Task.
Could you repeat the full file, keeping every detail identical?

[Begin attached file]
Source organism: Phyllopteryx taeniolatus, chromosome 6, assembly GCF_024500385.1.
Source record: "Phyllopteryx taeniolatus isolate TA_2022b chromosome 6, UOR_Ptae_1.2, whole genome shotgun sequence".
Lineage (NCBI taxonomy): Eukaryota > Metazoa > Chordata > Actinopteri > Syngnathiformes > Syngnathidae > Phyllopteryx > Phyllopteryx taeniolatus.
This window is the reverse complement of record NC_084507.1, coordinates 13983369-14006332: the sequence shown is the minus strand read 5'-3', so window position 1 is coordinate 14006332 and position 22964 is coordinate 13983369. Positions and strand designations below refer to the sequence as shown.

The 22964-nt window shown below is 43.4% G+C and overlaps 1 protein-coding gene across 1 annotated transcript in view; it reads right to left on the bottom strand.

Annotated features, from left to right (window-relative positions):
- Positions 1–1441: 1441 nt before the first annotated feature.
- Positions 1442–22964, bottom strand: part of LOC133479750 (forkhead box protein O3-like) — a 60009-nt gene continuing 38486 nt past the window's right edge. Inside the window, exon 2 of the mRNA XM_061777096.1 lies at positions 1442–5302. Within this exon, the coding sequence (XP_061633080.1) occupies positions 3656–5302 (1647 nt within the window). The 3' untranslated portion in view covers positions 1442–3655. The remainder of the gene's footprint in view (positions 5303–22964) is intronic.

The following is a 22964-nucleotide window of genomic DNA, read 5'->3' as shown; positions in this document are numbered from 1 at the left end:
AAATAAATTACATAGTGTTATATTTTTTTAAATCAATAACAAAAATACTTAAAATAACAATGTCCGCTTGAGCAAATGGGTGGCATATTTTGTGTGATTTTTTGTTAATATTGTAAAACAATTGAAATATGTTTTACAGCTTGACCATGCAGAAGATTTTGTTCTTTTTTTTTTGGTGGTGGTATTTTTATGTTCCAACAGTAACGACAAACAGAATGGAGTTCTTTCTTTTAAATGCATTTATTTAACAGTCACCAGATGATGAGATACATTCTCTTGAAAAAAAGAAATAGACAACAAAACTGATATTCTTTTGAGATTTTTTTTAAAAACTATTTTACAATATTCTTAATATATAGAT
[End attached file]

Source organism: Phyllopteryx taeniolatus, chromosome 6, assembly GCF_024500385.1.
Source record: "Phyllopteryx taeniolatus isolate TA_2022b chromosome 6, UOR_Ptae_1.2, whole genome shotgun sequence".
Lineage (NCBI taxonomy): Eukaryota > Metazoa > Chordata > Actinopteri > Syngnathiformes > Syngnathidae > Phyllopteryx > Phyllopteryx taeniolatus.
This window is the reverse complement of record NC_084507.1, coordinates 13983369-14006332: the sequence shown is the minus strand read 5'-3', so window position 1 is coordinate 14006332 and position 22964 is coordinate 13983369. Positions and strand designations below refer to the sequence as shown.

The 22964-nt window shown below is 43.4% G+C and overlaps 1 protein-coding gene across 1 annotated transcript in view; it reads right to left on the bottom strand.

Annotated features, from left to right (window-relative positions):
- Positions 1–1441: 1441 nt before the first annotated feature.
- Positions 1442–22964, bottom strand: part of LOC133479750 (forkhead box protein O3-like) — a 60009-nt gene continuing 38486 nt past the window's right edge. Inside the window, exon 2 of the mRNA XM_061777096.1 lies at positions 1442–5302. Within this exon, the coding sequence (XP_061633080.1) occupies positions 3656–5302 (1647 nt within the window). The 3' untranslated portion in view covers positions 1442–3655. The remainder of the gene's footprint in view (positions 5303–22964) is intronic.

The following is a 22964-nucleotide window of genomic DNA, read 5'->3' as shown; positions in this document are numbered from 1 at the left end:
AAATAAATTACATAGTGTTATATTTTTTTAAATCAATAACAAAAATACTTAAAATAACAATGTCCGCTTGAGCAAATGGGTGGCATATTTTGTGTGATTTTTTGTTAATATTGTAAAACAATTGAAATATGTTTTACAGCTTGACCATGCAGAAGATTTTGTTCTTTTTTTTTTGGTGGTGGTATTTTTATGTTCCAACAGTAACGACAAACAGAATGGAGTTCTTTCTTTTAAATGCATTTATTTAACAGTCACCAGATGATGAGATACATTCTCTTGAAAAAAAGAAATAGACAACAAAACTGATATTCTTTTGAGATTTTTTTTAAAAACTATTTTACAATATTCTTAATATATAGAT